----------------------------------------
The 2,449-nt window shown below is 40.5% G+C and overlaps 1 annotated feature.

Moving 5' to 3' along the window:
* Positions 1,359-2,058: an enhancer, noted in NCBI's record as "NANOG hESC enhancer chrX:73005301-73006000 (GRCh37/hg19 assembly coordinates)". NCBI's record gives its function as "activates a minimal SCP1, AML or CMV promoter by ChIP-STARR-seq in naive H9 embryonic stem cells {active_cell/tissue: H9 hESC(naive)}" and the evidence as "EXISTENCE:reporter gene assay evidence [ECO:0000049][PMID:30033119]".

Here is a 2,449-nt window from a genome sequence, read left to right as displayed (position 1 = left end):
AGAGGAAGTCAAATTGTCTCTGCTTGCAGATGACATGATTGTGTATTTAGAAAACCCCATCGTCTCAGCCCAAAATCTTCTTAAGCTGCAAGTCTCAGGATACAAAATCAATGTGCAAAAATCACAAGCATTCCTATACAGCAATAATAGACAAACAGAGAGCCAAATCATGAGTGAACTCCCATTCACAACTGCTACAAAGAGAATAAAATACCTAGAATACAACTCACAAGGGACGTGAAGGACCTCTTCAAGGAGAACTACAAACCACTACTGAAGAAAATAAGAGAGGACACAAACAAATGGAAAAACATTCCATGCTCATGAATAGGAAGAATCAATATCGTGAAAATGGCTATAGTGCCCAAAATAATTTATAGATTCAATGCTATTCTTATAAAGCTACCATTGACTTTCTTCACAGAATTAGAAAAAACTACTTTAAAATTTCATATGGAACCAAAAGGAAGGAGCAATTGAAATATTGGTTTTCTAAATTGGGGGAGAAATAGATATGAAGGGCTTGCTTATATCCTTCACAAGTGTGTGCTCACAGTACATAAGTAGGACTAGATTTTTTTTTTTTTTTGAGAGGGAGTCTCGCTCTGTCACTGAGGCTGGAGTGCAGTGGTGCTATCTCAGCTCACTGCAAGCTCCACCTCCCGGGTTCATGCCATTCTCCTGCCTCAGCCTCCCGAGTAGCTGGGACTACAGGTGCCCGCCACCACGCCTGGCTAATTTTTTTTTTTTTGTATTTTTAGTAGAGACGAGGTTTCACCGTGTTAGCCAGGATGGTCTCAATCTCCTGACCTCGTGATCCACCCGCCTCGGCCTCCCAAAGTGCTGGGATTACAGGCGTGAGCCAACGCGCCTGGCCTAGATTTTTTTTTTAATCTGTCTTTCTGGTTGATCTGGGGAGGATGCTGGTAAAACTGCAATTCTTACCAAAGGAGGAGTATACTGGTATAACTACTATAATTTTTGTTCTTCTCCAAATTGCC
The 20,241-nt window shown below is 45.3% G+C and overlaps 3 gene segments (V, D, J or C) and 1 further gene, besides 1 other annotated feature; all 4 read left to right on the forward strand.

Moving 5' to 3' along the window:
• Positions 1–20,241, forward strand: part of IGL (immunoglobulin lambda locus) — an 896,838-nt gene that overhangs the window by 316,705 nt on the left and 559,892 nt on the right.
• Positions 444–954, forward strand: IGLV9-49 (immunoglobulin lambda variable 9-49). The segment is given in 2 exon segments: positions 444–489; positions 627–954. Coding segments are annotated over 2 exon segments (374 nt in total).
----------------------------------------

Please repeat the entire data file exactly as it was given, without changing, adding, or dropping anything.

The 2,449-nt window shown below is 40.5% G+C and overlaps 1 annotated feature.

Moving 5' to 3' along the window:
* Positions 1,359-2,058: an enhancer, noted in NCBI's record as "NANOG hESC enhancer chrX:73005301-73006000 (GRCh37/hg19 assembly coordinates)". NCBI's record gives its function as "activates a minimal SCP1, AML or CMV promoter by ChIP-STARR-seq in naive H9 embryonic stem cells {active_cell/tissue: H9 hESC(naive)}" and the evidence as "EXISTENCE:reporter gene assay evidence [ECO:0000049][PMID:30033119]".

Here is a 2,449-nt window from a genome sequence, read left to right as displayed (position 1 = left end):
AGAGGAAGTCAAATTGTCTCTGCTTGCAGATGACATGATTGTGTATTTAGAAAACCCCATCGTCTCAGCCCAAAATCTTCTTAAGCTGCAAGTCTCAGGATACAAAATCAATGTGCAAAAATCACAAGCATTCCTATACAGCAATAATAGACAAACAGAGAGCCAAATCATGAGTGAACTCCCATTCACAACTGCTACAAAGAGAATAAAATACCTAGAATACAACTCACAAGGGACGTGAAGGACCTCTTCAAGGAGAACTACAAACCACTACTGAAGAAAATAAGAGAGGACACAAACAAATGGAAAAACATTCCATGCTCATGAATAGGAAGAATCAATATCGTGAAAATGGCTATAGTGCCCAAAATAATTTATAGATTCAATGCTATTCTTATAAAGCTACCATTGACTTTCTTCACAGAATTAGAAAAAACTACTTTAAAATTTCATATGGAACCAAAAGGAAGGAGCAATTGAAATATTGGTTTTCTAAATTGGGGGAGAAATAGATATGAAGGGCTTGCTTATATCCTTCACAAGTGTGTGCTCACAGTACATAAGTAGGACTAGATTTTTTTTTTTTTTTGAGAGGGAGTCTCGCTCTGTCACTGAGGCTGGAGTGCAGTGGTGCTATCTCAGCTCACTGCAAGCTCCACCTCCCGGGTTCATGCCATTCTCCTGCCTCAGCCTCCCGAGTAGCTGGGACTACAGGTGCCCGCCACCACGCCTGGCTAATTTTTTTTTTTTTGTATTTTTAGTAGAGACGAGGTTTCACCGTGTTAGCCAGGATGGTCTCAATCTCCTGACCTCGTGATCCACCCGCCTCGGCCTCCCAAAGTGCTGGGATTACAGGCGTGAGCCAACGCGCCTGGCCTAGATTTTTTTTTTAATCTGTCTTTCTGGTTGATCTGGGGAGGATGCTGGTAAAACTGCAATTCTTACCAAAGGAGGAGTATACTGGTATAACTACTATAATTTTTGTTCTTCTCCAAATTGCC
The 20,241-nt window shown below is 45.3% G+C and overlaps 3 gene segments (V, D, J or C) and 1 further gene, besides 1 other annotated feature; all 4 read left to right on the forward strand.

Moving 5' to 3' along the window:
• Positions 1–20,241, forward strand: part of IGL (immunoglobulin lambda locus) — an 896,838-nt gene that overhangs the window by 316,705 nt on the left and 559,892 nt on the right.
• Positions 444–954, forward strand: IGLV9-49 (immunoglobulin lambda variable 9-49). The segment is given in 2 exon segments: positions 444–489; positions 627–954. Coding segments are annotated over 2 exon segments (374 nt in total).